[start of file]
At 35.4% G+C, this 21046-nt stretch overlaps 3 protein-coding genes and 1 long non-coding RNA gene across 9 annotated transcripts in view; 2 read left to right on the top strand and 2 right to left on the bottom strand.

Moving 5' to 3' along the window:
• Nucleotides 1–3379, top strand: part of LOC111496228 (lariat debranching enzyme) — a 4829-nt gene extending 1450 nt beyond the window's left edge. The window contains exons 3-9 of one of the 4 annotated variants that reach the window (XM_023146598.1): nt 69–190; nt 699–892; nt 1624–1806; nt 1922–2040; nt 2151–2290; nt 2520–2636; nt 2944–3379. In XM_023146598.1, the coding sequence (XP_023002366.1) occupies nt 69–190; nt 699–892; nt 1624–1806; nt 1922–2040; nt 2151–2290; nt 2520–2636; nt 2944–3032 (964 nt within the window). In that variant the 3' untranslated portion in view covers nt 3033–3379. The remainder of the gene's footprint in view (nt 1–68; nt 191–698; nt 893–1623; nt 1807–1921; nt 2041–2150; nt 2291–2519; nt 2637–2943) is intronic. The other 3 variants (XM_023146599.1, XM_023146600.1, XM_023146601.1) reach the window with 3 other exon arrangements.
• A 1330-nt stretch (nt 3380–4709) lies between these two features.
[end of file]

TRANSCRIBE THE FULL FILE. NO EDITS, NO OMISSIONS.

At 35.4% G+C, this 21046-nt stretch overlaps 3 protein-coding genes and 1 long non-coding RNA gene across 9 annotated transcripts in view; 2 read left to right on the top strand and 2 right to left on the bottom strand.

Moving 5' to 3' along the window:
• Nucleotides 1–3379, top strand: part of LOC111496228 (lariat debranching enzyme) — a 4829-nt gene extending 1450 nt beyond the window's left edge. The window contains exons 3-9 of one of the 4 annotated variants that reach the window (XM_023146598.1): nt 69–190; nt 699–892; nt 1624–1806; nt 1922–2040; nt 2151–2290; nt 2520–2636; nt 2944–3379. In XM_023146598.1, the coding sequence (XP_023002366.1) occupies nt 69–190; nt 699–892; nt 1624–1806; nt 1922–2040; nt 2151–2290; nt 2520–2636; nt 2944–3032 (964 nt within the window). In that variant the 3' untranslated portion in view covers nt 3033–3379. The remainder of the gene's footprint in view (nt 1–68; nt 191–698; nt 893–1623; nt 1807–1921; nt 2041–2150; nt 2291–2519; nt 2637–2943) is intronic. The other 3 variants (XM_023146599.1, XM_023146600.1, XM_023146601.1) reach the window with 3 other exon arrangements.
• A 1330-nt stretch (nt 3380–4709) lies between these two features.